On Thursday Interior Department Secretary Ken Salazar said that because of the rig explosion and spill, beginning April 20 — the date of the incident — no applications for drilling permits will go forward for any new offshore drilling activity until the Department of Interior completes a safety review requested by President Obama.

“To be clear, ongoing oil and gas production in the Gulf of Mexico is continuing, and the Department of Interior is verifying that those operations are in compliance with all laws and regulations,” said Lars Herbst of Interior’s Minerals Management Service.

Herbst said 30 drilling rigs had been inspected and no urgent cause for concern had been found. Inspectors on Friday were examining deepwater production facilities.

House Energy and Commerce Subcommittee Chairman Ed Markey (D-MA) was to lead a bipartisan delegation of committee members to the GOM on Friday. The delegation was expected conduct a flyover of the oil spill with experts from the U.S. Geological Service and the National Atmospheric and Oceanic Administration and be briefed by the USCG, the Department of Interior, and others.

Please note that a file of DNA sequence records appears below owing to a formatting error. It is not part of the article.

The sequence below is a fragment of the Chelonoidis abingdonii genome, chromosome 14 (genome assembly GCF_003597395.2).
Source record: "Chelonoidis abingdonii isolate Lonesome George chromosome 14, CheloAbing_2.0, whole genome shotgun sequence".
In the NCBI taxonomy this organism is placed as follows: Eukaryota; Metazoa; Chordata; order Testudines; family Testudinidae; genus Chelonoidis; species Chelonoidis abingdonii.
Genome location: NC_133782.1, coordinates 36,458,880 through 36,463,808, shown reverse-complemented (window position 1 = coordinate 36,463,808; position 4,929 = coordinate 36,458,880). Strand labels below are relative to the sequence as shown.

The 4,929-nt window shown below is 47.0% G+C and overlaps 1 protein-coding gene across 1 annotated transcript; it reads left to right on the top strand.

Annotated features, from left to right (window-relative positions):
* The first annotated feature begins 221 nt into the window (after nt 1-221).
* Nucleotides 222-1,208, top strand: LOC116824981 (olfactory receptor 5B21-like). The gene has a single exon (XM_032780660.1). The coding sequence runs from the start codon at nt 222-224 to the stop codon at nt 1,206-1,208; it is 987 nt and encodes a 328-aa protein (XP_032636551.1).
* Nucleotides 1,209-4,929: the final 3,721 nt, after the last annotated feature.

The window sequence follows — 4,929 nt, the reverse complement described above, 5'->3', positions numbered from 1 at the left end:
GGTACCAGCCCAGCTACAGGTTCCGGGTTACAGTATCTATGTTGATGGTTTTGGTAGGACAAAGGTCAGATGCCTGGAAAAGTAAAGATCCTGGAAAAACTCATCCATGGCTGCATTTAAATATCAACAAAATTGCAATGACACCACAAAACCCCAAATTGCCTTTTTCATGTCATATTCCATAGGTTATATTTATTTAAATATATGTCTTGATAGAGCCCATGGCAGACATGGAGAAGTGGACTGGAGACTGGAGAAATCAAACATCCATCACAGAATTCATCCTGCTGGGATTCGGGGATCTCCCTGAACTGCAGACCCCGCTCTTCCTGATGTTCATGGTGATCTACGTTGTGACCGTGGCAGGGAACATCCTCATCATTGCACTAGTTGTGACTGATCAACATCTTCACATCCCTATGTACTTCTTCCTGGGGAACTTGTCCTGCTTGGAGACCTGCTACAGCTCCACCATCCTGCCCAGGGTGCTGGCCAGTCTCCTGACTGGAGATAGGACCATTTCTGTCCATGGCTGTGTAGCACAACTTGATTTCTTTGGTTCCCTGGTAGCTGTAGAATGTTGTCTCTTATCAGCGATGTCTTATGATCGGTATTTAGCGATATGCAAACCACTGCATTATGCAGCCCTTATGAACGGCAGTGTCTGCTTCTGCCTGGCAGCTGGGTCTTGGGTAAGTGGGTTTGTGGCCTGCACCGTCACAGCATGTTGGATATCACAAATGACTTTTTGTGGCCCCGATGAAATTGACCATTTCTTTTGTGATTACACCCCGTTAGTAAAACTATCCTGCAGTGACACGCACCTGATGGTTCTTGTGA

Switzerland-based Transocean Ltd., owner of drilling rig Deepwater Horizon, has received $481 million of an approximately $560 million in insurance proceeds it expects to receive this quarter, the company’s CFO told financial analysts.

“We have incurred costs in the current quarter related to the incident, and we will provide an update on them during our second quarter call, including commentary on provisions for contingent liabilities,” said CFO Ricardo Rosa.

According to CEO Steven Newman, it does not appear that the company will be financially liable for the environmental and other consequences of the oil leak that followed the rig’s sinking.